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Apr 21, 2017

Great American Insurance Company v. Primo, Supreme Court of Texas Interprets Insured-Versus-Insured Exclusion in D&O Liability Insurance Policy

By: Diana Faust

A. The Coverage Suit

The background facts of the coverage suit are straightforward.  Robert Primo served as a director and treasurer of Briar Green, a non-profit condominium association. Shortly before resigning his positions with the association, Primo wrote himself two checks, totaling just over $100,000, from Briar Green's account. Briar Green maintained Primo misappropriated the funds. But Primo insisted they were payment for management services and that he obtained the association board's approval before writing the checks.[1]

Briar Green made a claim for the alleged loss with its fidelity insurer, Travelers Casualty & Surety Company. Travelers paid the claim in exchange for a written assignment of all of Briar Green's rights and claims against Primo for the loss. Travelers, standing in the shoes of Briar Green, then sued Primo to recover the funds. Primo, in turn, asserted a third-party claim against Briar Green. In addition, as an insured former director under Briar Green's directors and officers (“D&O”) liability policy, Primo then demanded that Great American, which carried the D&O policy, defend him in the Travelers suit. But Travelers non-suited its claims against Primo, making a defense by Great American unnecessary. Primo also non-suited his third-party claims against Briar Green.[2]

Primo then filed a contractual-indemnity action against Briar Green to recover the attorney's fees and expenses he had incurred in the Travelers suit. Great American provided a defense to Briar Green as required by its policy. That suit ended in a judgment for Primo for about $100,000 in damages and fees.[3]

While the indemnity suit proceeded, Primo sued Great American in another action, also seeking reimbursement for the defense costs and attorney's fees he incurred in the Travelers suit. He asserted causes of action for, among others, breach of contract and violations of the Texas Insurance Code.[4]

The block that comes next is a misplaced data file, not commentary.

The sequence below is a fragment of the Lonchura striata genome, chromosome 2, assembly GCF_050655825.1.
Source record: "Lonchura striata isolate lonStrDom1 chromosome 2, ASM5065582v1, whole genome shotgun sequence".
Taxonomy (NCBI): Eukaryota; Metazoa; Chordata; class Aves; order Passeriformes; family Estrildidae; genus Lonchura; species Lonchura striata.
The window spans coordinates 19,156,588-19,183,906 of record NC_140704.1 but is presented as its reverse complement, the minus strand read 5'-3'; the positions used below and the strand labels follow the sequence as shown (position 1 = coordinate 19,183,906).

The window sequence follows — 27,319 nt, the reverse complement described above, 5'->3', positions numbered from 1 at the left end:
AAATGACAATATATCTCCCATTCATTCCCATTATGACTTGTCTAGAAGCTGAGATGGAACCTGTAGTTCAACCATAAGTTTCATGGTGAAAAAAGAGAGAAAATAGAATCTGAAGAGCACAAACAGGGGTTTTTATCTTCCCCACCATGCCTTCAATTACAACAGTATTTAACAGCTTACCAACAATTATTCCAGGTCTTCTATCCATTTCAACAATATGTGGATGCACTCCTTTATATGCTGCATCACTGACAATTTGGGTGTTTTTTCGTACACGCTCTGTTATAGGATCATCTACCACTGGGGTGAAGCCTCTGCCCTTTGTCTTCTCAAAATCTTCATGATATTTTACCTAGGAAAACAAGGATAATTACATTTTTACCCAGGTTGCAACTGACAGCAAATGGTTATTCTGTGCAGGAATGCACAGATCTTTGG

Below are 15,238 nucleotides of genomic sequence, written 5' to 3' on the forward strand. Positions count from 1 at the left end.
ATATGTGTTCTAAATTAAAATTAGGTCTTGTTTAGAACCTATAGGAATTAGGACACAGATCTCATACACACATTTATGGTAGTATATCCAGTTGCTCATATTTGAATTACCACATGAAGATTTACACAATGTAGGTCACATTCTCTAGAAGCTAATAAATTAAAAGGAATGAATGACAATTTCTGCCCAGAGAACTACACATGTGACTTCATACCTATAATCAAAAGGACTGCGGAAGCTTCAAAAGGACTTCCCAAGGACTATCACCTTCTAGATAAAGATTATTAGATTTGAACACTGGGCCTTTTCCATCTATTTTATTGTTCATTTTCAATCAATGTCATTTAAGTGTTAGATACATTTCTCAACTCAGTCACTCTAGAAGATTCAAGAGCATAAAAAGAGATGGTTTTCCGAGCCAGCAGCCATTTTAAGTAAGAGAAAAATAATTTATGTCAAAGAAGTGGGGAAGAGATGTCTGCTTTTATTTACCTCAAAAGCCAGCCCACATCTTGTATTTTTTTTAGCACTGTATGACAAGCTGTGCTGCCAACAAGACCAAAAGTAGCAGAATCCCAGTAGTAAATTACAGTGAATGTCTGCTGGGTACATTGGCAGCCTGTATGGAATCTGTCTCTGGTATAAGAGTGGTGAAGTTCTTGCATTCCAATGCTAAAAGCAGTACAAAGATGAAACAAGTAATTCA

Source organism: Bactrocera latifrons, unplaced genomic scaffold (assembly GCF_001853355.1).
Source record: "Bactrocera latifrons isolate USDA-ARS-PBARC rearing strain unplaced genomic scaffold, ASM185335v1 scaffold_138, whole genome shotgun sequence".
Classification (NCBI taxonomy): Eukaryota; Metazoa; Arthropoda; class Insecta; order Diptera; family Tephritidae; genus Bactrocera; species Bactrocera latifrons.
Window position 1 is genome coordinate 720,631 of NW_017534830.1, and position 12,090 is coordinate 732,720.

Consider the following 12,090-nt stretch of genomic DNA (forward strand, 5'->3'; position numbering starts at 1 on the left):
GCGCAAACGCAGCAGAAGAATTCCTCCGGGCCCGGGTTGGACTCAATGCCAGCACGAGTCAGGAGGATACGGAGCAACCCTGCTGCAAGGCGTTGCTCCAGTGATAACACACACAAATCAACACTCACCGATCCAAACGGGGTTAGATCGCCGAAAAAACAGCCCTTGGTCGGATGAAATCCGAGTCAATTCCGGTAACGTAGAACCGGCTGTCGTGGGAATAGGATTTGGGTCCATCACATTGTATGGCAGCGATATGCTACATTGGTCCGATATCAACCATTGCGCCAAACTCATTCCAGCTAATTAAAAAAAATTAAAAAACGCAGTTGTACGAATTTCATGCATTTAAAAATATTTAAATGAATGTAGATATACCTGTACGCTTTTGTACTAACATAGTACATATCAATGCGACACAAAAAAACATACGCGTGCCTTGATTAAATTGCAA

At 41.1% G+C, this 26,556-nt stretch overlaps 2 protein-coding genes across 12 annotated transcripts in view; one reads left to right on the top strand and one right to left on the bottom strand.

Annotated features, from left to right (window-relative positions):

Great American moved for summary judgment on the basis that it owed no duty to defend Primo in the Travelers suit because that action fell within the D&O policy's insured-v.-insured exclusion. The exclusion proscribes coverage of claims made by an insured against an insured and those made “by, or for the benefit of, or at the behest of [Briar Green] or ... any person or entity which succeeds to the interest of [Briar Green].”[5]

B. Interpretation of the Exclusion Requires Consideration of the Kind and Character of the Contract, Its Purpose and Context

The Supreme Court began its analysis with the undisputed facts to frame the issue.[6]

First, as a former director of Briar Green, Primo is an insured under the D&O policy.  So the exclusion means that no coverage exists for any claim made against Primo by “any person or entity which succeeds to the interest of” Briar Green.

Next, Briar Green assigned whatever claims it had against Primo to Travelers. In this action, Primo has sued Great American to recover defense costs he incurred when Travelers sued him to prosecute the claims it had obtained from Briar Green.

The question before the court was whether Briar Green's assignment to Travelers of its claims against Primo means that Travelers “succeed[ed] to the interest of” Briar Green, and thus, triggered the exclusion and no coverage under the policy.